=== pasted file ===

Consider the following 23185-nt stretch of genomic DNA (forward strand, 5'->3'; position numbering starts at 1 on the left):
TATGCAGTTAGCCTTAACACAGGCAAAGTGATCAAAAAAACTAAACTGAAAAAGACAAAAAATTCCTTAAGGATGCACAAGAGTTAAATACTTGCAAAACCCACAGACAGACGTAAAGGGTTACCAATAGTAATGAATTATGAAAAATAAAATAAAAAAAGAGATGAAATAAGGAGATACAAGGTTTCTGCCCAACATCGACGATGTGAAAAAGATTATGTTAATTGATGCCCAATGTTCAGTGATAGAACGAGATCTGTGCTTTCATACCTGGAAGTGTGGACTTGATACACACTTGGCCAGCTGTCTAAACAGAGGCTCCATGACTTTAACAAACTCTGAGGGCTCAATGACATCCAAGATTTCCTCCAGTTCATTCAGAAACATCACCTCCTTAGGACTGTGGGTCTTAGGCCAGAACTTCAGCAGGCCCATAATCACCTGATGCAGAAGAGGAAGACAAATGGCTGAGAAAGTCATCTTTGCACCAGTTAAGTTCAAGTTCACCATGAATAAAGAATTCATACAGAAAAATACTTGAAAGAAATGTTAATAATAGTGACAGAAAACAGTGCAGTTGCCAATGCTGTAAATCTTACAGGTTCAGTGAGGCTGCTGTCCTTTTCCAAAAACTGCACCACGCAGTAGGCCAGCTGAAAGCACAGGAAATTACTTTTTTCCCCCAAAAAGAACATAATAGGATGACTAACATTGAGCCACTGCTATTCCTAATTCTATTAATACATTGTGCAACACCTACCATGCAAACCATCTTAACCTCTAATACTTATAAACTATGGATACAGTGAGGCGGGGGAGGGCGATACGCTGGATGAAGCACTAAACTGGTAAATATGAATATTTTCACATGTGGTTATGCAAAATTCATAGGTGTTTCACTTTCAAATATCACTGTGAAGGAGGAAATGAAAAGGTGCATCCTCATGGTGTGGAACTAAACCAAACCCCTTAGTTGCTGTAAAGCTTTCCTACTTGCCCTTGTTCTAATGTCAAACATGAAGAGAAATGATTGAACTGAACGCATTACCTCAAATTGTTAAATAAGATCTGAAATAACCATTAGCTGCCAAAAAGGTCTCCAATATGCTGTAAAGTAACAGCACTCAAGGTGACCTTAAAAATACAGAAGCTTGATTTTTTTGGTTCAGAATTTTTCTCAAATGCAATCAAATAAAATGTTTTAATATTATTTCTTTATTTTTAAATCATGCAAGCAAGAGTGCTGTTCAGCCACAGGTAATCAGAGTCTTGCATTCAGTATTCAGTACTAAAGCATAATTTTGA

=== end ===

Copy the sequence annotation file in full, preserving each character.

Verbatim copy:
Consider the following 23185-nt stretch of genomic DNA (forward strand, 5'->3'; position numbering starts at 1 on the left):
TATGCAGTTAGCCTTAACACAGGCAAAGTGATCAAAAAAACTAAACTGAAAAAGACAAAAAATTCCTTAAGGATGCACAAGAGTTAAATACTTGCAAAACCCACAGACAGACGTAAAGGGTTACCAATAGTAATGAATTATGAAAAATAAAATAAAAAAAGAGATGAAATAAGGAGATACAAGGTTTCTGCCCAACATCGACGATGTGAAAAAGATTATGTTAATTGATGCCCAATGTTCAGTGATAGAACGAGATCTGTGCTTTCATACCTGGAAGTGTGGACTTGATACACACTTGGCCAGCTGTCTAAACAGAGGCTCCATGACTTTAACAAACTCTGAGGGCTCAATGACATCCAAGATTTCCTCCAGTTCATTCAGAAACATCACCTCCTTAGGACTGTGGGTCTTAGGCCAGAACTTCAGCAGGCCCATAATCACCTGATGCAGAAGAGGAAGACAAATGGCTGAGAAAGTCATCTTTGCACCAGTTAAGTTCAAGTTCACCATGAATAAAGAATTCATACAGAAAAATACTTGAAAGAAATGTTAATAATAGTGACAGAAAACAGTGCAGTTGCCAATGCTGTAAATCTTACAGGTTCAGTGAGGCTGCTGTCCTTTTCCAAAAACTGCACCACGCAGTAGGCCAGCTGAAAGCACAGGAAATTACTTTTTTCCCCCAAAAAGAACATAATAGGATGACTAACATTGAGCCACTGCTATTCCTAATTCTATTAATACATTGTGCAACACCTACCATGCAAACCATCTTAACCTCTAATACTTATAAACTATGGATACAGTGAGGCGGGGGAGGGCGATACGCTGGATGAAGCACTAAACTGGTAAATATGAATATTTTCACATGTGGTTATGCAAAATTCATAGGTGTTTCACTTTCAAATATCACTGTGAAGGAGGAAATGAAAAGGTGCATCCTCATGGTGTGGAACTAAACCAAACCCCTTAGTTGCTGTAAAGCTTTCCTACTTGCCCTTGTTCTAATGTCAAACATGAAGAGAAATGATTGAACTGAACGCATTACCTCAAATTGTTAAATAAGATCTGAAATAACCATTAGCTGCCAAAAAGGTCTCCAATATGCTGTAAAGTAACAGCACTCAAGGTGACCTTAAAAATACAGAAGCTTGATTTTTTTGGTTCAGAATTTTTCTCAAATGCAATCAAATAAAATGTTTTAATATTATTTCTTTATTTTTAAATCATGCAAGCAAGAGTGCTGTTCAGCCACAGGTAATCAGAGTCTTGCATTCAGTATTCAGTACTAAAGCATAATTTTGA